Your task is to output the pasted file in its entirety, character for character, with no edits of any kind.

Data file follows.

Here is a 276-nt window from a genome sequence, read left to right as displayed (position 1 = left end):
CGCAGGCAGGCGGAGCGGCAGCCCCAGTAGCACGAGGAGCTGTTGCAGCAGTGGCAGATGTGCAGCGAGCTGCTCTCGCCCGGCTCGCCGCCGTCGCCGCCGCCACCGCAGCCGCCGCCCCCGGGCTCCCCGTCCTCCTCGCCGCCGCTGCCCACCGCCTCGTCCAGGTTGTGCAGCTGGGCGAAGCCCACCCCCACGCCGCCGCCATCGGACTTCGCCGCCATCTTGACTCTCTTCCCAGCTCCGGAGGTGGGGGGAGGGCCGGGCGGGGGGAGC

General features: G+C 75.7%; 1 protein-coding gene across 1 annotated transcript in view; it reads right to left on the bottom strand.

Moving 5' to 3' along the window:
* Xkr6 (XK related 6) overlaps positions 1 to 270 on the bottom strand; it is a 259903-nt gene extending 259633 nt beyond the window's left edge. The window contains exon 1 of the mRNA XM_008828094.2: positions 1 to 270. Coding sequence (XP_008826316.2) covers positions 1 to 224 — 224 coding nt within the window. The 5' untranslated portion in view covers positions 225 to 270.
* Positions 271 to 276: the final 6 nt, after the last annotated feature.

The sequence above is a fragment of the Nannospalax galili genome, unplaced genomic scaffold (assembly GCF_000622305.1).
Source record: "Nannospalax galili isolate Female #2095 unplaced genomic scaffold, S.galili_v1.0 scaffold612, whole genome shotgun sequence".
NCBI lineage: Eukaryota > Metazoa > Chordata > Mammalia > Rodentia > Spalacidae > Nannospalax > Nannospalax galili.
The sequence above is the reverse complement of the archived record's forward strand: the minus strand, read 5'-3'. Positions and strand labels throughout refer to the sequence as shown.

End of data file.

Here is a 276-nt window from a genome sequence, read left to right as displayed (position 1 = left end):
CGCAGGCAGGCGGAGCGGCAGCCCCAGTAGCACGAGGAGCTGTTGCAGCAGTGGCAGATGTGCAGCGAGCTGCTCTCGCCCGGCTCGCCGCCGTCGCCGCCGCCACCGCAGCCGCCGCCCCCGGGCTCCCCGTCCTCCTCGCCGCCGCTGCCCACCGCCTCGTCCAGGTTGTGCAGCTGGGCGAAGCCCACCCCCACGCCGCCGCCATCGGACTTCGCCGCCATCTTGACTCTCTTCCCAGCTCCGGAGGTGGGGGGAGGGCCGGGCGGGGGGAGC

General features: G+C 75.7%; 1 protein-coding gene across 1 annotated transcript in view; it reads right to left on the bottom strand.

Moving 5' to 3' along the window:
* Xkr6 (XK related 6) overlaps positions 1 to 270 on the bottom strand; it is a 259903-nt gene extending 259633 nt beyond the window's left edge. The window contains exon 1 of the mRNA XM_008828094.2: positions 1 to 270. Coding sequence (XP_008826316.2) covers positions 1 to 224 — 224 coding nt within the window. The 5' untranslated portion in view covers positions 225 to 270.
* Positions 271 to 276: the final 6 nt, after the last annotated feature.

The sequence above is a fragment of the Nannospalax galili genome, unplaced genomic scaffold (assembly GCF_000622305.1).
Source record: "Nannospalax galili isolate Female #2095 unplaced genomic scaffold, S.galili_v1.0 scaffold612, whole genome shotgun sequence".
NCBI lineage: Eukaryota > Metazoa > Chordata > Mammalia > Rodentia > Spalacidae > Nannospalax > Nannospalax galili.
The sequence above is the reverse complement of the archived record's forward strand: the minus strand, read 5'-3'. Positions and strand labels throughout refer to the sequence as shown.